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From Fields to Cities

Rural-to-urban migration in Poland

In Poland, the contrast between the thriving urban center of Warsaw and the consistently depopulating rural areas highlights a significant and concerning trend. We took a closer look at what draws people to live and work in the city of Warsaw.

Statistics and Background

According to data from Statistics Poland (Główny Urząd Statystyczny, GUS), there has been a consistent trend of approximately 200,000 people per year relocating from rural to urban areas​.

This means that over the last ten years, around 2 million people have moved from rural regions to cities. Warsaw, being the largest and capital city, has been a significant recipient of these internal migrants. This migration trend is primarily driven by the pursuit of better employment opportunities, education, and an overall higher quality of life available in urban areas compared to rural regions.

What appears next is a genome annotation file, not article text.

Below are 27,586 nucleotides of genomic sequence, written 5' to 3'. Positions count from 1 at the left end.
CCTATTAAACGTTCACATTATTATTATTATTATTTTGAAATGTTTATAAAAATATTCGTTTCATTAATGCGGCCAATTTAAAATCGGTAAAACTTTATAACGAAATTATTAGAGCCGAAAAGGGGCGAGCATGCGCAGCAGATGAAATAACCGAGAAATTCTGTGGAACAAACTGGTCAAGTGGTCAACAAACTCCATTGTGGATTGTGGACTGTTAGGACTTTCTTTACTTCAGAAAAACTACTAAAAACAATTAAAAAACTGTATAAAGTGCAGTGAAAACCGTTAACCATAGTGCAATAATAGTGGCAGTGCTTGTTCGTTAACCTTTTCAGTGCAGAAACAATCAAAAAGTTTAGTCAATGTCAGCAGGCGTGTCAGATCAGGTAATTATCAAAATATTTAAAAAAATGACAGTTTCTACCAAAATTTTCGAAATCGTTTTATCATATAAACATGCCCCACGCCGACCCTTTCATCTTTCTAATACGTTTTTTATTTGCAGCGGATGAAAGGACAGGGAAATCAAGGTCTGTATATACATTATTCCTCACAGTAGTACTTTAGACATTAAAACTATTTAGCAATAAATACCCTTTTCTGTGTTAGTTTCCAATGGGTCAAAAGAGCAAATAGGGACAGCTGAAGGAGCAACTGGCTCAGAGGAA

The OECD (Organisation for Economic Co-operation and Development) have found that Poland has a dispersed pattern of settlement and a degree of urbanization below the European average. Therefore, 27% of the population lives in cities, 33% live in towns and semi-dense (suburban) areas and the majority of 40% live in rural areas.

They have also found that the Polish tend to migrate to suburban areas rather than core cities. Between 1990 and 2015, larger cities have lost almost 9% of their population, while suburbs grew by 5%. Compared to the OECD average, Poland has a steadily growing suburbanisation and a higher rate of people living in commuting areas than other European countries do. This is because of a lack of affordable housing in core cities and large amounts of farmland made available for housing in the semi-dense areas.